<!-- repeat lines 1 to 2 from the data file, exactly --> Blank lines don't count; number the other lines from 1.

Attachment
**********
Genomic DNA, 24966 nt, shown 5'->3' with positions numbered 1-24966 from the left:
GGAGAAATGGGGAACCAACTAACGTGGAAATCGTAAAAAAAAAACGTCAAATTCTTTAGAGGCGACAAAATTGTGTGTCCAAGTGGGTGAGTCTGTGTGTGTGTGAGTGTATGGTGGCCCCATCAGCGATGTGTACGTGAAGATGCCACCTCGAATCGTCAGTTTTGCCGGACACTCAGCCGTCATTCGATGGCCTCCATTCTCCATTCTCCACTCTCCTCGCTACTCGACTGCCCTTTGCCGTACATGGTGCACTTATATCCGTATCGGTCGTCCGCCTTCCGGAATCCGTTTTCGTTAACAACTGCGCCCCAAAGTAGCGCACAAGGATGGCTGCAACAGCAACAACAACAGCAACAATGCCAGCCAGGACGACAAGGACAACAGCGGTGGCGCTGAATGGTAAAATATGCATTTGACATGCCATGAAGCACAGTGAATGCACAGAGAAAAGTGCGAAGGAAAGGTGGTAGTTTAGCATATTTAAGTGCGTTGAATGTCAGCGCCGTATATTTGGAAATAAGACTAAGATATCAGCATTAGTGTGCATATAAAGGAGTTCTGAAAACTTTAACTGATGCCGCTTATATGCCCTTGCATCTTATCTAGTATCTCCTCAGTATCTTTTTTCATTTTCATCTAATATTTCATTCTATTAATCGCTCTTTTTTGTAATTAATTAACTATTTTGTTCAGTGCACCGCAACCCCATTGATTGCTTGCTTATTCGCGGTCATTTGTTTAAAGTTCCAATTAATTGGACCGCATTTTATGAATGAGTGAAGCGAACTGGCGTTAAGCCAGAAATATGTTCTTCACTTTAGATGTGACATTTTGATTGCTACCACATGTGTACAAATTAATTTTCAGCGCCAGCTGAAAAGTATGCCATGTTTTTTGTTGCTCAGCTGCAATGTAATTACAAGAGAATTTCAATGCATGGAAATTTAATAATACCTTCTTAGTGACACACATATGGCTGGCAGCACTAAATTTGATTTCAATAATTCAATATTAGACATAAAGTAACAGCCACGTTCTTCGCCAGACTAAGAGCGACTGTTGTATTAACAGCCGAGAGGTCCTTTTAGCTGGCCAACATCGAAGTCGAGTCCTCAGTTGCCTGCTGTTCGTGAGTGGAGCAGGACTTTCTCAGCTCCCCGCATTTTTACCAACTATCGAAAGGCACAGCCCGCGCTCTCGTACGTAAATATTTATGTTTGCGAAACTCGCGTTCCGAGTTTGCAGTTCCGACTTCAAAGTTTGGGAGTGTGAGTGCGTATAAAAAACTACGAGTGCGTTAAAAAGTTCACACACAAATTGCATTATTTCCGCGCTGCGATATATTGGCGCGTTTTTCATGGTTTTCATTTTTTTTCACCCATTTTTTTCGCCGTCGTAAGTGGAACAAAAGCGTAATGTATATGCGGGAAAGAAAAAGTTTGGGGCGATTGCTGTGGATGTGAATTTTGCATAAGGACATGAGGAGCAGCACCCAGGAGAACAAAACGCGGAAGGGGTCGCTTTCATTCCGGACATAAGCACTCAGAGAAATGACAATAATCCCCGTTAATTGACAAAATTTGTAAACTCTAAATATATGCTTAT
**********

Genomic DNA, 24966 nt, shown 5'->3' with positions numbered 1-24966 from the left:
GGAGAAATGGGGAACCAACTAACGTGGAAATCGTAAAAAAAAAACGTCAAATTCTTTAGAGGCGACAAAATTGTGTGTCCAAGTGGGTGAGTCTGTGTGTGTGTGAGTGTATGGTGGCCCCATCAGCGATGTGTACGTGAAGATGCCACCTCGAATCGTCAGTTTTGCCGGACACTCAGCCGTCATTCGATGGCCTCCATTCTCCATTCTCCACTCTCCTCGCTACTCGACTGCCCTTTGCCGTACATGGTGCACTTATATCCGTATCGGTCGTCCGCCTTCCGGAATCCGTTTTCGTTAACAACTGCGCCCCAAAGTAGCGCACAAGGATGGCTGCAACAGCAACAACAACAGCAACAATGCCAGCCAGGACGACAAGGACAACAGCGGTGGCGCTGAATGGTAAAATATGCATTTGACATGCCATGAAGCACAGTGAATGCACAGAGAAAAGTGCGAAGGAAAGGTGGTAGTTTAGCATATTTAAGTGCGTTGAATGTCAGCGCCGTATATTTGGAAATAAGACTAAGATATCAGCATTAGTGTGCATATAAAGGAGTTCTGAAAACTTTAACTGATGCCGCTTATATGCCCTTGCATCTTATCTAGTATCTCCTCAGTATCTTTTTTCATTTTCATCTAATATTTCATTCTATTAATCGCTCTTTTTTGTAATTAATTAACTATTTTGTTCAGTGCACCGCAACCCCATTGATTGCTTGCTTATTCGCGGTCATTTGTTTAAAGTTCCAATTAATTGGACCGCATTTTATGAATGAGTGAAGCGAACTGGCGTTAAGCCAGAAATATGTTCTTCACTTTAGATGTGACATTTTGATTGCTACCACATGTGTACAAATTAATTTTCAGCGCCAGCTGAAAAGTATGCCATGTTTTTTGTTGCTCAGCTGCAATGTAATTACAAGAGAATTTCAATGCATGGAAATTTAATAATACCTTCTTAGTGACACACATATGGCTGGCAGCACTAAATTTGATTTCAATAATTCAATATTAGACATAAAGTAACAGCCACGTTCTTCGCCAGACTAAGAGCGACTGTTGTATTAACAGCCGAGAGGTCCTTTTAGCTGGCCAACATCGAAGTCGAGTCCTCAGTTGCCTGCTGTTCGTGAGTGGAGCAGGACTTTCTCAGCTCCCCGCATTTTTACCAACTATCGAAAGGCACAGCCCGCGCTCTCGTACGTAAATATTTATGTTTGCGAAACTCGCGTTCCGAGTTTGCAGTTCCGACTTCAAAGTTTGGGAGTGTGAGTGCGTATAAAAAACTACGAGTGCGTTAAAAAGTTCACACACAAATTGCATTATTTCCGCGCTGCGATATATTGGCGCGTTTTTCATGGTTTTCATTTTTTTTCACCCATTTTTTTCGCCGTCGTAAGTGGAACAAAAGCGTAATGTATATGCGGGAAAGAAAAAGTTTGGGGCGATTGCTGTGGATGTGAATTTTGCATAAGGACATGAGGAGCAGCACCCAGGAGAACAAAACGCGGAAGGGGTCGCTTTCATTCCGGACATAAGCACTCAGAGAAATGACAATAATCCCCGTTAATTGACAAAATTTGTAAACTCTAAATATATGCTTAT